How to Implement NSX Micro-Segmentation for Kafka (Message Broker) Using VMware NSX Data Center

by: Lead Application Administrator Gopala Krishna Sandur Kustigi

To read more about how VMware IT has implemented micro-segmentation using NSX Data Center in various applications, click here

VMware IT employs Kafka as a message processing broker for a variety of applications including our ticketing system, content management and license management systems. This is due to the fact that it provides a highly scalable, durable, reliable, high-volume message processing capacity. Kafka’s mission-critical nature also means security is paramount. That’s why we leveraged VMware NSX Data Center for micro-segmentation.

Enablement of micro-segmentation via NSX Data Center was planned and executed within a short duration, using post QA cycles. Micro-segmentation enables fine-grained network security policies—based on a virtual machine’s (VM’s) purpose—that are distributed throughout the network and follow a VM as it moves. This is important as many successful infrastructure-related attacks are due to mistakes made over time or poor maintenance. Since the policy follows the VM, the application is protected throughout its lifecycle, and administrative overhead is reduced.

Life without micro-segmentation

The Kafka connectivity architecture employs firewall rules that protect external access, but east-west communications are not secured.

Micro-segmentation process

Using NSX Data Center to do micro-segmentation, we were able to implement a security model which specified permitted traffic on specific ports. This was accomplished with Kafka using a well-defined process, one that starts with application discovery (the process of identifying unique data flows), and then followed by dynamic security groups and policy creation, traffic analysis, firewall review, testing, and deployment.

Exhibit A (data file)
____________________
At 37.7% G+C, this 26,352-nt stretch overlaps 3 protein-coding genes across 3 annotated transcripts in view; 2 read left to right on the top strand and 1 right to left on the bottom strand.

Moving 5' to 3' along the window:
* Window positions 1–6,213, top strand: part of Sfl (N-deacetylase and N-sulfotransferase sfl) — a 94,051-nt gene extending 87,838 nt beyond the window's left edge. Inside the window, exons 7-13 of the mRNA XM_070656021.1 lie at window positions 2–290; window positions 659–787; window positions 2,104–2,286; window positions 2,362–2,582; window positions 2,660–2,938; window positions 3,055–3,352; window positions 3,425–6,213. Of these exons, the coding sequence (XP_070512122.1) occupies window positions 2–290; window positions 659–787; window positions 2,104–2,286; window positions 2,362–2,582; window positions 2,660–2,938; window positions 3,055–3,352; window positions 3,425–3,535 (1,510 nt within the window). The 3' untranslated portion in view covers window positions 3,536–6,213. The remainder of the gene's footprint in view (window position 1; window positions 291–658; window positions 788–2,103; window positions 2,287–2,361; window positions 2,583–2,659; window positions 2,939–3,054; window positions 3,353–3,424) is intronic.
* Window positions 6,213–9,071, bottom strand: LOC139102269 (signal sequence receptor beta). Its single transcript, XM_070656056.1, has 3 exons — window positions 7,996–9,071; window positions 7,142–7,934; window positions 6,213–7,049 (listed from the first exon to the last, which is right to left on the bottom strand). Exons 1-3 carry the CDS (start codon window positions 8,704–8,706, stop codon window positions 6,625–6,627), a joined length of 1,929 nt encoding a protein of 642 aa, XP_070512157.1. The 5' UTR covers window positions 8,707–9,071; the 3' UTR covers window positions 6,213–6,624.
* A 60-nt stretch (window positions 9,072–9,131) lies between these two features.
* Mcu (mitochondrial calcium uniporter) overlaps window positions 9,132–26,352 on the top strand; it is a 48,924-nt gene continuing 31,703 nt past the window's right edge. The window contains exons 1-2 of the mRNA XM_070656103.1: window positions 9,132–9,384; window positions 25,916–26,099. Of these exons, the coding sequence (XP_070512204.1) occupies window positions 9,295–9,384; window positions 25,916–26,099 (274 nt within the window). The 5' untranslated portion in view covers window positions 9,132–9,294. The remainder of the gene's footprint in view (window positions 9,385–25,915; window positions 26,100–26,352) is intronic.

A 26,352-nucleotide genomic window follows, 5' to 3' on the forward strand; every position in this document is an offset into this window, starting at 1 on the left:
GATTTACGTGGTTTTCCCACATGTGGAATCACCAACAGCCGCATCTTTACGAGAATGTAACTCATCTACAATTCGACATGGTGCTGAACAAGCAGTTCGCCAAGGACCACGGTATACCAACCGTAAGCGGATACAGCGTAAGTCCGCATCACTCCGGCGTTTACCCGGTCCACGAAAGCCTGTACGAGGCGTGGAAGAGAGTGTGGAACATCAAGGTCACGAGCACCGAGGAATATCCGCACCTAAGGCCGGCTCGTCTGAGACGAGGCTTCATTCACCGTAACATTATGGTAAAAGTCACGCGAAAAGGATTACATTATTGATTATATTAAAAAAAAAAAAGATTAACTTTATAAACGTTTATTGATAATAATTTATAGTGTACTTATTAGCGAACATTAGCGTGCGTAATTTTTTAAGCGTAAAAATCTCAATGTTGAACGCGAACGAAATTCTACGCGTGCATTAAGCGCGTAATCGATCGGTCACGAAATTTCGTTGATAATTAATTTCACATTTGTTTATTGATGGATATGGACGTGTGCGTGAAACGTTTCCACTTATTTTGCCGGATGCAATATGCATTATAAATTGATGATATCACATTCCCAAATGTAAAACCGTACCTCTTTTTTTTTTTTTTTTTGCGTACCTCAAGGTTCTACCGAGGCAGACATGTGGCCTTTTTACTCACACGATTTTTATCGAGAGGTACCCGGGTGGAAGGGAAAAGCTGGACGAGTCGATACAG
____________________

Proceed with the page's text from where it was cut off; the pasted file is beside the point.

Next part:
The process is as follows:

  • Server identification. Captured server names and grouped them according to functionality of application–producer microservices, consumer microservices applications, etc. We checked sys log settings and firewall exceptions, so they could be configured at the VMware ESXi™ host level. The sys logs were forwarded to log management tools such as VMware vRealize® Log Insight™.
  • Server groups. Divided servers into functional groups. For example, log aggregator, analytics, and ticketing system. By applying firewall rules to a group instead of individual VMs, management was simplified and centralized.
  • Group security policies. Wrote separate firewall rules for each group, then mapped the security policies to the security groups.
  • Traffic capture/analysis. Used Log Insight to capture, identify, and analyze flows in and out of Kafka.
  • Firewall rules. Reviewed the firewall rules for east-west traffic with the application development teams for each module, including the usual traffic between the load balancer, micro services.
  • Testing and deployment. Conducted extensive testing in a pre-production environment to ensure Kafka functioned normally for all the producer and subscriber application/micro services. We reviewed issues that were reported during pre-production testing, checked the relevant source-target IPs and port numbers, and made the required modifications. We followed the same process to implement the rules into production.

Kafka with micro-segmentation

The entire application is secured using NSX Data Center distributed firewalls that protect integrations and the application layers. Each VM now acts as its own perimeter. Unauthorized traffic is blocked because security policies are implemented depending on groups and ports.

Micro-segmentation rules

Below is the complete rule set for the Kafka micro-segmentation, excluding monitoring and security management tools.

Complete rule set for Kafka micro-segmentation in NSX Data Center



Micro-segmentation key learnings

As our team made the transition, an issue occurred with one of the applications in Prod. One of the Consumer micro-services that connect to the Kafka broker could not establish a connection to Kafka. Due to this, a significant number of messages were stuck in Kafka, causing a lag in message processing. We soon noticed the 9092 port of the Kafka broker was not allowed from the VMs hosting a few of the consumer microservices. Once discovered, we remedied the situation.

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